Reginald Hutcherson et al., Plaintiffs-appellants, v. Laurie Lehtin et al., Defendants-appellees, 485 F.2d 567 (9th Cir. 1973)Annotate this Case
William R. Petrocelli (argued), Clifford Sweet, Legal Aid Society of Alameda County, Oakland, Cal., for plaintiffs-appellants.
Robert S. Daggett (argued), Moses Lasky of Brobeck, Phleger & Harrison, San Francisco, Cal.; Benjamin Zuppan, Deputy County Counsel, Oakland, Cal., William H. Hoogs, Berkeley, Cal., for defendants-appellees.
Before MERRILL and BROWNING, Circuit Judges, and ANDERSON,* District Judge.
Appellants bring this appeal from an order of the United States District Court for the Northern District of California, 313 F. Supp. 1324, dismissing their action for a judgment declaring California's unlawful detainer statutes unconstitutional and an injunction against their enforcement. Believing that the principles of res judicata apply in this matter, we affirm the district court's order of dismissal.
During the summer of 1969, Appellee Lehtin, as owner of an Oakland, California apartment building, brought unlawful detainer proceedings in Oakland Municipal Court against the appellants, tenants in the building, for alleged nonpayment of rent. Appellants, by way of their amended answer, sought to raise twelve affirmative defenses relating to the condition of the premises and the landlord's alleged breach of certain covenents to repair, as well as the affirmative defense that to deny the appellants the right to raise these issues would violate the United States Constitution. Relying on settled California law, the Municipal Court Judge struck all of the affirmative defenses from the amended answer on the grounds that they were irrelevant to the right of possession and therefore inadmissible in an unlawful detainer action. Judgment was entered against appellants for rent due and for restitution of the premises to appellee Lehtin. Rather than take an appeal of the Municipal Court judgment, appellants brought this action in federal district court under 42 U.S.C. § 1983 and 28 U.S.C. § 1343(3) contending that to deny appellants the right to raise affirmative defenses which do not bear on the question of the right of possession would deny them due process and equal protection of the law in violation of the 14th Amendment to the United States Constitution.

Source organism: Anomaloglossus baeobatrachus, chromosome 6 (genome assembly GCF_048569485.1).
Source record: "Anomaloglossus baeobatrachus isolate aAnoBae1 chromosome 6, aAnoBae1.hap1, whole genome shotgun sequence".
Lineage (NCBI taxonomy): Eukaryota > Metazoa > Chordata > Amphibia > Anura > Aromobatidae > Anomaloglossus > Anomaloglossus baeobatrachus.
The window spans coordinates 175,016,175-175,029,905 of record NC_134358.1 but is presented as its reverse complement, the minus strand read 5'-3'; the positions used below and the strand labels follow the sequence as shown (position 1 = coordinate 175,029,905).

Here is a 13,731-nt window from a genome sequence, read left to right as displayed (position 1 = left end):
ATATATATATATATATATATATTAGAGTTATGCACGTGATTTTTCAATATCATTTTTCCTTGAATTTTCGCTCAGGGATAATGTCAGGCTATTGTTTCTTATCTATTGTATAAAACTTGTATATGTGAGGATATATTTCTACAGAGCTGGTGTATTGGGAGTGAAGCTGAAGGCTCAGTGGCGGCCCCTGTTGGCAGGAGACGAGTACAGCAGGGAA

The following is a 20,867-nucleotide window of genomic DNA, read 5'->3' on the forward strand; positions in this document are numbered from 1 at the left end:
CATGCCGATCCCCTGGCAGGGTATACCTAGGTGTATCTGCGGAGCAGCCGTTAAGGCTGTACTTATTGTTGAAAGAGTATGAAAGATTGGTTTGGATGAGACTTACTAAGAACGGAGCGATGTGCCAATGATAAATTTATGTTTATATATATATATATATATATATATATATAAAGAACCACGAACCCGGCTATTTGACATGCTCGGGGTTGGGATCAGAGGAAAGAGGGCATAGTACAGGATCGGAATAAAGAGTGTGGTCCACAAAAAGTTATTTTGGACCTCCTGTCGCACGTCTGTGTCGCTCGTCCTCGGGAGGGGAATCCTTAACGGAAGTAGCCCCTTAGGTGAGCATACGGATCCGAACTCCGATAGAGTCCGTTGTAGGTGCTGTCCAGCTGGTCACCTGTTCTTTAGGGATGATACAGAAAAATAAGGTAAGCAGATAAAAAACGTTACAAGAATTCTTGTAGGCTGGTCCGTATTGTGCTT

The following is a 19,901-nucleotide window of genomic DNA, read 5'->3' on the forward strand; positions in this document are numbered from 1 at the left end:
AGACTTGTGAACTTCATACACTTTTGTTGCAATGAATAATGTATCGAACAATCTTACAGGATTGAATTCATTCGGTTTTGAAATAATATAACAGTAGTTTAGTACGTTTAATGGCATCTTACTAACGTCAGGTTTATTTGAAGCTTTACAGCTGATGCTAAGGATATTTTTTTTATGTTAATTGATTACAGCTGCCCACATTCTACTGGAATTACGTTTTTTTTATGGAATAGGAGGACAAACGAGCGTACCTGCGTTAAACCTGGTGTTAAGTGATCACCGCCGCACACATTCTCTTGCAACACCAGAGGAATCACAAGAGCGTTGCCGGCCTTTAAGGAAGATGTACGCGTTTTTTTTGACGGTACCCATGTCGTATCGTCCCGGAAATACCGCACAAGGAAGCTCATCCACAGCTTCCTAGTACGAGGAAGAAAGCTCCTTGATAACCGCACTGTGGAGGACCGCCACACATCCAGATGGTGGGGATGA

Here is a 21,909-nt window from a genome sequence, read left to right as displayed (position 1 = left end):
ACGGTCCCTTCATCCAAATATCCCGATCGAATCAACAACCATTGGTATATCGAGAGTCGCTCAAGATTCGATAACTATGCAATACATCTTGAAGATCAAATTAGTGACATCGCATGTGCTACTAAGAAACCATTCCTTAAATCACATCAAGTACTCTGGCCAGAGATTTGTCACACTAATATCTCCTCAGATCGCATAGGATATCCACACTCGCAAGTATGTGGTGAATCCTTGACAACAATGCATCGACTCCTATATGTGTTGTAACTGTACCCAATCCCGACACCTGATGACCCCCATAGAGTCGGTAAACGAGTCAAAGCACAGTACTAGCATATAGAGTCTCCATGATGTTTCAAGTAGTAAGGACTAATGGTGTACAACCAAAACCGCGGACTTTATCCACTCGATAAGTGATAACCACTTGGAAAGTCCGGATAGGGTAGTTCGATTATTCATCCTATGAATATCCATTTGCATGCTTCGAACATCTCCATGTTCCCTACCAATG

Appellants, in their amended answer to the unlawful detainer complaint, raised the constitutional question of whether issues other than the right to possession must be allowed to be presented in an unlawful detainer action. The issue was therefore preserved for appeal through the California courts. Appellants cannot subsequently raise the same constitutional issue in a separate action in federal court involving the same parties, even though it is brought as a civil rights action, after an adverse determination by a state court. The principles of res judicata preclude such a course of action, leaving appellants to their state appellate remedies. Rooker v. Fidelity Trust Co., 263 U.S. 413, 44 S. Ct. 149, 68 L. Ed. 362 (1923); Flynn v. State Board of Chiropractic Examiners, 418 F.2d 668 (9th Cir. 1969); Johnson v. Los Angeles, 450 F.2d 294 (9th Cir. 1971); Francisco Enterprises, Inc. v. Kirby, 482 F.2d 481 (9th Cir. 1973).
Honorable J. Blaine Anderson, United States District Judge, District of Idaho, sitting by designation